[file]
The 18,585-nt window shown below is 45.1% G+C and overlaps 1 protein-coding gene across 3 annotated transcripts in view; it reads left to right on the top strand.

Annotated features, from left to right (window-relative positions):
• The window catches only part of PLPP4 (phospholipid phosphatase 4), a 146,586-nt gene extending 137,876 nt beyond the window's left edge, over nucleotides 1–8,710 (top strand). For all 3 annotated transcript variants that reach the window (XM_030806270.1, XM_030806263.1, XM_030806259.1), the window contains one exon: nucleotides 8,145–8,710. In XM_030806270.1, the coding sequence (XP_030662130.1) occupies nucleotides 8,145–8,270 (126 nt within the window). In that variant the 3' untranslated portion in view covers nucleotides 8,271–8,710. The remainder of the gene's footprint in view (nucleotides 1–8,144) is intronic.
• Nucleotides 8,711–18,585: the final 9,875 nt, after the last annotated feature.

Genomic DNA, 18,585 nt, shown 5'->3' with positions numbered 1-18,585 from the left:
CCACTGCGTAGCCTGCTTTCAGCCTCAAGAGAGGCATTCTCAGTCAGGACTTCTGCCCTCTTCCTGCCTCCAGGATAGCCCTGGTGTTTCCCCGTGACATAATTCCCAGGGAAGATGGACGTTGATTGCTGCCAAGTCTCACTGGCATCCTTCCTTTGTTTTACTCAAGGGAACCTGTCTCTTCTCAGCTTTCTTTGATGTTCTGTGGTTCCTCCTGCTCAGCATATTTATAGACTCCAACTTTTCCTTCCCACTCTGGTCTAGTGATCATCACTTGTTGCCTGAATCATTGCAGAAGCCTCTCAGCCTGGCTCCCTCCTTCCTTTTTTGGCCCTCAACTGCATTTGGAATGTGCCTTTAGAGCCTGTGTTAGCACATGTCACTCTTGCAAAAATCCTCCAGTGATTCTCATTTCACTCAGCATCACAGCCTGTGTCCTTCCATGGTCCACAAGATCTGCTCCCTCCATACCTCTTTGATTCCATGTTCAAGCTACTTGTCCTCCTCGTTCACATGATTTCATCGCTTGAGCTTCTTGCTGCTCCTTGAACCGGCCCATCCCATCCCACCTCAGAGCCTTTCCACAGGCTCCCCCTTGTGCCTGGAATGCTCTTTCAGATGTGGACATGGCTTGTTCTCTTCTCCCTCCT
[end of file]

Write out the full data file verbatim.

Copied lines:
The 18,585-nt window shown below is 45.1% G+C and overlaps 1 protein-coding gene across 3 annotated transcripts in view; it reads left to right on the top strand.

Annotated features, from left to right (window-relative positions):
• The window catches only part of PLPP4 (phospholipid phosphatase 4), a 146,586-nt gene extending 137,876 nt beyond the window's left edge, over nucleotides 1–8,710 (top strand). For all 3 annotated transcript variants that reach the window (XM_030806270.1, XM_030806263.1, XM_030806259.1), the window contains one exon: nucleotides 8,145–8,710. In XM_030806270.1, the coding sequence (XP_030662130.1) occupies nucleotides 8,145–8,270 (126 nt within the window). In that variant the 3' untranslated portion in view covers nucleotides 8,271–8,710. The remainder of the gene's footprint in view (nucleotides 1–8,144) is intronic.
• Nucleotides 8,711–18,585: the final 9,875 nt, after the last annotated feature.

Genomic DNA, 18,585 nt, shown 5'->3' with positions numbered 1-18,585 from the left:
CCACTGCGTAGCCTGCTTTCAGCCTCAAGAGAGGCATTCTCAGTCAGGACTTCTGCCCTCTTCCTGCCTCCAGGATAGCCCTGGTGTTTCCCCGTGACATAATTCCCAGGGAAGATGGACGTTGATTGCTGCCAAGTCTCACTGGCATCCTTCCTTTGTTTTACTCAAGGGAACCTGTCTCTTCTCAGCTTTCTTTGATGTTCTGTGGTTCCTCCTGCTCAGCATATTTATAGACTCCAACTTTTCCTTCCCACTCTGGTCTAGTGATCATCACTTGTTGCCTGAATCATTGCAGAAGCCTCTCAGCCTGGCTCCCTCCTTCCTTTTTTGGCCCTCAACTGCATTTGGAATGTGCCTTTAGAGCCTGTGTTAGCACATGTCACTCTTGCAAAAATCCTCCAGTGATTCTCATTTCACTCAGCATCACAGCCTGTGTCCTTCCATGGTCCACAAGATCTGCTCCCTCCATACCTCTTTGATTCCATGTTCAAGCTACTTGTCCTCCTCGTTCACATGATTTCATCGCTTGAGCTTCTTGCTGCTCCTTGAACCGGCCCATCCCATCCCACCTCAGAGCCTTTCCACAGGCTCCCCCTTGTGCCTGGAATGCTCTTTCAGATGTGGACATGGCTTGTTCTCTTCTCCCTCCT